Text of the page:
India’s Modi to hold first talks with Kashmir leaders since removal of autonomy


SRINAGAR, India (Reuters) – Indian Prime Minister Narendra Modi will hold face-to-face talks with top political leaders from Jammu and Kashmir on Thursday, the first such meeting since his government revoked the region’s autonomy in 2019, detained thousands and imposed a lockdown.

India said carving its only Muslim majority state into two federally administered territories in August 2019 was needed to spur development in the Himalayan region, where an armed insurgency has raged for decades against New Delhi’s rule.

Former lawmaker Mohammad Yusuf Tarigami, spokesman of an alliance of the main regional parties formed last year to push for a rollback of the measure, said no agenda had been provided for Thursday’s meeting, however.

“The ice has broken,” Tarigami told Reuters. “At least we are sitting together and talking.”

Alliance leaders would push for a restoration of the status of Jammu and Kashmir prior to August 2019, he added.

Modi’s office did not immediately respond to questions from Reuters.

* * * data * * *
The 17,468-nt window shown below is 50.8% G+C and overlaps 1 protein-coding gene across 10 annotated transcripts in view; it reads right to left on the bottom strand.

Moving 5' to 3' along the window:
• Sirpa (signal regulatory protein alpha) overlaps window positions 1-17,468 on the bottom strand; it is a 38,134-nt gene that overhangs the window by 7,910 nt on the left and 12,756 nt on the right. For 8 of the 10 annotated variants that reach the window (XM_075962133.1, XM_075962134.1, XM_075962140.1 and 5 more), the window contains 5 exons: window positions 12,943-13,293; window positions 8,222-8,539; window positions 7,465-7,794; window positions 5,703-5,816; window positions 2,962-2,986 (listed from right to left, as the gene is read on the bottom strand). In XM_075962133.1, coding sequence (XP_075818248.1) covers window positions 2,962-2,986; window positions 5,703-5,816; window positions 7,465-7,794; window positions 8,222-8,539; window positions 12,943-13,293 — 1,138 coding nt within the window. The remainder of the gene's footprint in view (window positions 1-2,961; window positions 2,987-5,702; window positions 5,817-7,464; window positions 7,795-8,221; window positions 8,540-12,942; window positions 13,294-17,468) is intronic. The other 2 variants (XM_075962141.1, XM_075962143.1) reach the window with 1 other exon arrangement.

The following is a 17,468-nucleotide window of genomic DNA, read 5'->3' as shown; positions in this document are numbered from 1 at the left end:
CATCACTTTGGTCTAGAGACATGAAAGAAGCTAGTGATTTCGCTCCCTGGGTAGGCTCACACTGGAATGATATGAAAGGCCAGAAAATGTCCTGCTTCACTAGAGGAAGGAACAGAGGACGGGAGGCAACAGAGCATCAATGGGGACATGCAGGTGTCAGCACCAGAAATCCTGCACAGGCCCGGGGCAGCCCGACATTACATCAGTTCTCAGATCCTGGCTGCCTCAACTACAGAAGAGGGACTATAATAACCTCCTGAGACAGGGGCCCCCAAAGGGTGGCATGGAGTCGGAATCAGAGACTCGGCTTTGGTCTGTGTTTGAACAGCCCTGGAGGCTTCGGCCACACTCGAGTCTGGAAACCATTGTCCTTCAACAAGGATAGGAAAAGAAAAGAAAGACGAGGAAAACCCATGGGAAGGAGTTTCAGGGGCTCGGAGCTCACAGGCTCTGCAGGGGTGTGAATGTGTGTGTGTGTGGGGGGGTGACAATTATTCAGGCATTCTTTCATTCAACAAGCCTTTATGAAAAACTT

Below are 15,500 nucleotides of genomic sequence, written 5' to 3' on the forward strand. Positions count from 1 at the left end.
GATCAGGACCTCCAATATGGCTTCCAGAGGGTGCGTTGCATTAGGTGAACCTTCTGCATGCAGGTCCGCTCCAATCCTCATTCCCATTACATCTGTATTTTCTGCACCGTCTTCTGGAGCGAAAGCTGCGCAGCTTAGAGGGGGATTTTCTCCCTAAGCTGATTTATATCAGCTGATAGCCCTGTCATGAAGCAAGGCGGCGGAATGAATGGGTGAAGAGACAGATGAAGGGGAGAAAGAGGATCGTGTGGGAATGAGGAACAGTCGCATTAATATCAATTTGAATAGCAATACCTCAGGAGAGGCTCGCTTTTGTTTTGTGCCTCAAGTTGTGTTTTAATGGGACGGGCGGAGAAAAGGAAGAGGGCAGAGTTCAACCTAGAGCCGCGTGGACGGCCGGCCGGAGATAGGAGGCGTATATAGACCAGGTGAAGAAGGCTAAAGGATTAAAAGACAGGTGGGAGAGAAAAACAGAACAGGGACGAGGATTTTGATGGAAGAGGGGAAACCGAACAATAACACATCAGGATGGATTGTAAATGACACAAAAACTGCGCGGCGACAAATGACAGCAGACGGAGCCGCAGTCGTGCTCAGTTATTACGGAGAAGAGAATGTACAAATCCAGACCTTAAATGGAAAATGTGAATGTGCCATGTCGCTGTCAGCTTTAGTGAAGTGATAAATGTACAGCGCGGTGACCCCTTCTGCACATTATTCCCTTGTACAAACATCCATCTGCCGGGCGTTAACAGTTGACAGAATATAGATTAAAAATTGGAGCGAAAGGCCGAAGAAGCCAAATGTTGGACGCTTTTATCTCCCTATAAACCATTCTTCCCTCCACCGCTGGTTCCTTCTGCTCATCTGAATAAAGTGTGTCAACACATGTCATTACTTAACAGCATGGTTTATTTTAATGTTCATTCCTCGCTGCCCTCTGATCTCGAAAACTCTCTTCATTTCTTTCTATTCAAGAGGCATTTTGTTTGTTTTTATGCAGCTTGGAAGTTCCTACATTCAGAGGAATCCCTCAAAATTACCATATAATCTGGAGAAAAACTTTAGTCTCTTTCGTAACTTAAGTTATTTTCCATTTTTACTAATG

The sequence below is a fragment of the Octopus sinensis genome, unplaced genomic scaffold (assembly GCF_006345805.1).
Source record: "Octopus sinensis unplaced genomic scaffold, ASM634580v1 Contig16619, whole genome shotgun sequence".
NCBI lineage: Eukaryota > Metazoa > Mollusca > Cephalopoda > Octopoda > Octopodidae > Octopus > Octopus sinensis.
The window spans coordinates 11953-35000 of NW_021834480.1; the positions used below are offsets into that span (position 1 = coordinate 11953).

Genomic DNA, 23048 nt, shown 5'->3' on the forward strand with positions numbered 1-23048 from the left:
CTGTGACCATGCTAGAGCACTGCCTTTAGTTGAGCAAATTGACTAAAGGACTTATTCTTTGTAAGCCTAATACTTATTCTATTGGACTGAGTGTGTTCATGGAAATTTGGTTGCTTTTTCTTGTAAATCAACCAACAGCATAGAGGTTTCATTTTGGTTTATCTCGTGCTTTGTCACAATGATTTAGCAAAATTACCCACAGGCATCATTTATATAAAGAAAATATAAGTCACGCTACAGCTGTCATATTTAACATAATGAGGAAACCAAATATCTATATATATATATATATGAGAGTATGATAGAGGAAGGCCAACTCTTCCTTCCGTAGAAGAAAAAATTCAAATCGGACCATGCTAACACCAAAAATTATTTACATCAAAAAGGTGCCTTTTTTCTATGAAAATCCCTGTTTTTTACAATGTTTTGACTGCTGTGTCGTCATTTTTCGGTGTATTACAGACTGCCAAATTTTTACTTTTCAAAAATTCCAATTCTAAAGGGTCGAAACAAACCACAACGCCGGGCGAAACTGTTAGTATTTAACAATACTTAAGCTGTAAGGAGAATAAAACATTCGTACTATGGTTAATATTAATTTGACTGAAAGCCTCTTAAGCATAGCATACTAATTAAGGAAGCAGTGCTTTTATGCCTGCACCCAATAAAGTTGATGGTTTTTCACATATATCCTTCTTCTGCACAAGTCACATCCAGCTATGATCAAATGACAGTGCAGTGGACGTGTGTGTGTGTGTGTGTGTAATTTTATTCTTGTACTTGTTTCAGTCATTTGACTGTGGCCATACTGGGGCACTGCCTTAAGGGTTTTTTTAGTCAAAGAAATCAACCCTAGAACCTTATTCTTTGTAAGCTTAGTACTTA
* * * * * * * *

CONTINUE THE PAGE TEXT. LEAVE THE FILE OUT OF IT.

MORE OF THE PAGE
India’s removal of the region’s statehood and semi-autonomy in 2019 drew stiff local opposition. Jammu and Kashmir is claimed in full by India and its neighbouring arch rival Pakistan, although both control only parts of it.

India has said it is trying to speed development and infrastructure projects and strengthen village-level governance, even as it deploys heavy security in the restive Kashmir valley to control the insurgency.

The law ministry is also working to re-adjust some assembly and parliamentary constituencies in Jammu and Kashmir, aiming to hold elections in the territory.

But despite the renewed effort at dialogue, people in the Kashmir valley voiced distrust of New Delhi’s intentions.

“I don’t have much expectation from the meeting,” said Nisar Ahmad, a university student in Kashmir’s main city of Srinagar. “They are not going to reverse what they did.”

In a bid to forestall protest over its move in 2019, India locked down the Kashmir valley, putting strict curbs on movement and telecoms, snapping most mobile telephone and internet links for weeks.

Even 18 months later high-speed mobile internet had been only partially restored.

(Writing by Devjyot Ghoshal; Editing by Clarence Fernandez)

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